The dirty secret of road widenings is that they require longer ped crossing times. This, of course, undermines the whole “purpose” for adding lanes in the first place. It’s also why road “diets” actually can move more cars, because narrower roads have shorter red lights. (/6)

Beg buttons are a reflection of the lengths to which traffic engineers have gone to save people in their cars a few *seconds* here and there, at the expense of added *minutes* here and there for people walking. Beg buttons add minutes of delay for pedestrians. (/7)

Another example of this? All those intersections where there’s a “NO PED CROSSING” sign on one of the four crosswalks. That design saves drivers a minute, maybe two, max. Meanwhile, it forces people on foot to cross three legs of an intersection instead of only one. (/8)

In the past decade, L.A. has instituted two meaningful interventions designed to serve pedestrians and not drivers: (1) zebra-striped crosswalks and (2) Barnes-style all-way crosswalks (like at Hollywood and Highland). (/9)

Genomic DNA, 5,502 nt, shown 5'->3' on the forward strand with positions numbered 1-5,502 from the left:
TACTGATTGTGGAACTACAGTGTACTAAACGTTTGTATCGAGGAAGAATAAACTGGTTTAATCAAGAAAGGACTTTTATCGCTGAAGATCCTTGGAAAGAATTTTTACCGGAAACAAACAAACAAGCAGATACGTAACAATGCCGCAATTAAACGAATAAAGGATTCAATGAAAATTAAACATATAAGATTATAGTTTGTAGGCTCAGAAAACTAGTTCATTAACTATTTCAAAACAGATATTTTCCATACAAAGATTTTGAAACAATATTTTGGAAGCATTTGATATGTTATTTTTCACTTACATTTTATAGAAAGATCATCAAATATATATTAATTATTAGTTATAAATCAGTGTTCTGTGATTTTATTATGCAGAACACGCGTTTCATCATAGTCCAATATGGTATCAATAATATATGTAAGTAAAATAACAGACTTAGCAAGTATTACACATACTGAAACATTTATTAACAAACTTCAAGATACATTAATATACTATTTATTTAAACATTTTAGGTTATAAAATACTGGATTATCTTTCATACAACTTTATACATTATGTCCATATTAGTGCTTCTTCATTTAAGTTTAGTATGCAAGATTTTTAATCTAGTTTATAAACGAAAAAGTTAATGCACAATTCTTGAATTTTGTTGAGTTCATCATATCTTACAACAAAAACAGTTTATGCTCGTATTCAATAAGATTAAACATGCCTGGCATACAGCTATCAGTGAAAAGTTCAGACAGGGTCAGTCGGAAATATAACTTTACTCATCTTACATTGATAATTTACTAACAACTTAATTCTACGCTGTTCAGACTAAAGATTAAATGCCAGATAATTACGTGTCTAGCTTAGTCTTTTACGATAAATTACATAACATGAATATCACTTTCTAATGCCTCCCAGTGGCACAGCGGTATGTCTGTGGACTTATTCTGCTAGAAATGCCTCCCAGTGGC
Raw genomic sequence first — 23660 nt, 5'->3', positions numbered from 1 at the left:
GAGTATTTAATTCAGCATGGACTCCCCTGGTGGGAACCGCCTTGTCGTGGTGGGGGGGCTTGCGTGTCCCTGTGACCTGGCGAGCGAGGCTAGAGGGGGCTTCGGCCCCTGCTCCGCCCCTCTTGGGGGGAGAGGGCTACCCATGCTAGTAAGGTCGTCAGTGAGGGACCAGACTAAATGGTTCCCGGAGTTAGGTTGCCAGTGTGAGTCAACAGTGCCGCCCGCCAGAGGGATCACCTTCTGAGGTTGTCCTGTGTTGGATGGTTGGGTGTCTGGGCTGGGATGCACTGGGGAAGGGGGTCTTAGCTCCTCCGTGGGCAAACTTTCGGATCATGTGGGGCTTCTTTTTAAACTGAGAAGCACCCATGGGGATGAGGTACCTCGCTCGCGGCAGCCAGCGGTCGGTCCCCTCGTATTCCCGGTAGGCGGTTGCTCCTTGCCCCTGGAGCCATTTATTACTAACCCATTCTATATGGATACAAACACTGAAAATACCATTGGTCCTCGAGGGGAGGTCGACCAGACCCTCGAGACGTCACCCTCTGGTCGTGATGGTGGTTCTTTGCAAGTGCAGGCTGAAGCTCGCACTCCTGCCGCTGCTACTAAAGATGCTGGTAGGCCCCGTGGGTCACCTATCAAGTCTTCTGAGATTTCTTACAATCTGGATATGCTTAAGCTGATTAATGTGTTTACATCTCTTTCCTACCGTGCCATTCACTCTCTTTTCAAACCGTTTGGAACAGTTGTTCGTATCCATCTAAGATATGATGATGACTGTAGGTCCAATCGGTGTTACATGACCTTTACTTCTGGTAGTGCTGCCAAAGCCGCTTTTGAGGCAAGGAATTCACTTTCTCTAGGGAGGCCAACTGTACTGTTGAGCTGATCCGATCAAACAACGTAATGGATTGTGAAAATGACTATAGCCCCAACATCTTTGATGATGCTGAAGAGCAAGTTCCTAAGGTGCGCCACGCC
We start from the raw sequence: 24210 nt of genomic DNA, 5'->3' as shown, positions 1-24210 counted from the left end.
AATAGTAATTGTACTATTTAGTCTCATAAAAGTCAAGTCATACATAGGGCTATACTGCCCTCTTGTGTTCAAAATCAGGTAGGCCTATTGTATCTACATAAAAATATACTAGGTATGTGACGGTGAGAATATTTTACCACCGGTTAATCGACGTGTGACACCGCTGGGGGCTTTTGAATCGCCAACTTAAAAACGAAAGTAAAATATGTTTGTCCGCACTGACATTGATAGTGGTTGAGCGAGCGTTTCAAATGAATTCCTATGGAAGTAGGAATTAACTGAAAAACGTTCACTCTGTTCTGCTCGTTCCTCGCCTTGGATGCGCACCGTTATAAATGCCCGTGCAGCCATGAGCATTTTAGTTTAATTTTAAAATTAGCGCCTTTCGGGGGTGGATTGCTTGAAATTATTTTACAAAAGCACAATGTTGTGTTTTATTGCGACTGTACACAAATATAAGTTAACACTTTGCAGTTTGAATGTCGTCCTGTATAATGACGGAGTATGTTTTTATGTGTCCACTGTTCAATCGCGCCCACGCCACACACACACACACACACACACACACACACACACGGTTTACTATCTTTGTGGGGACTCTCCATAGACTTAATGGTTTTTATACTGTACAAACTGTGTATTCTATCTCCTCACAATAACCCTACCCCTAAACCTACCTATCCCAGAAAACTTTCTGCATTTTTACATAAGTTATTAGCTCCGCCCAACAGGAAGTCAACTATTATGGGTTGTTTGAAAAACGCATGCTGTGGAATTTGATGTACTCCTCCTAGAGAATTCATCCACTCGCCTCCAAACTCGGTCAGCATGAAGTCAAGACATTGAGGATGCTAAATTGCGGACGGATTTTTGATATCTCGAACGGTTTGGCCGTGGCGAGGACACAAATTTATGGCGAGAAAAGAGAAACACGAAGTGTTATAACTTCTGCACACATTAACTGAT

That the former required a major lift to become city policy (even though it’s relatively cheap) and the latter has been implemented at maybe only a half-dozen crosswalks in a 500 square mile city says a lot about the priority we give to these life-saving interventions. (/10)

Meanwhile, @LADOTOfficial has been adding beg buttons at intersections all across the city, including (and this is the reason for this discussion in the first place) locations with so many pedestrians that it defies logic to even require them at all. (/11)

These actions defy logic, unless your priority is moving cars. And for those of us who walk on a daily basis, it is abundantly apparent that moving cars – above all else – is LA’s number one priority, and has been for many years. (/12)

Beg buttons are inconsistent in their timing, often quite dirty, hard to tell if they’re working, and also not ADA friendly, but then they don’t exist for people walking. Beg buttons exist to make the drives of people in their cars more convenient. (/end)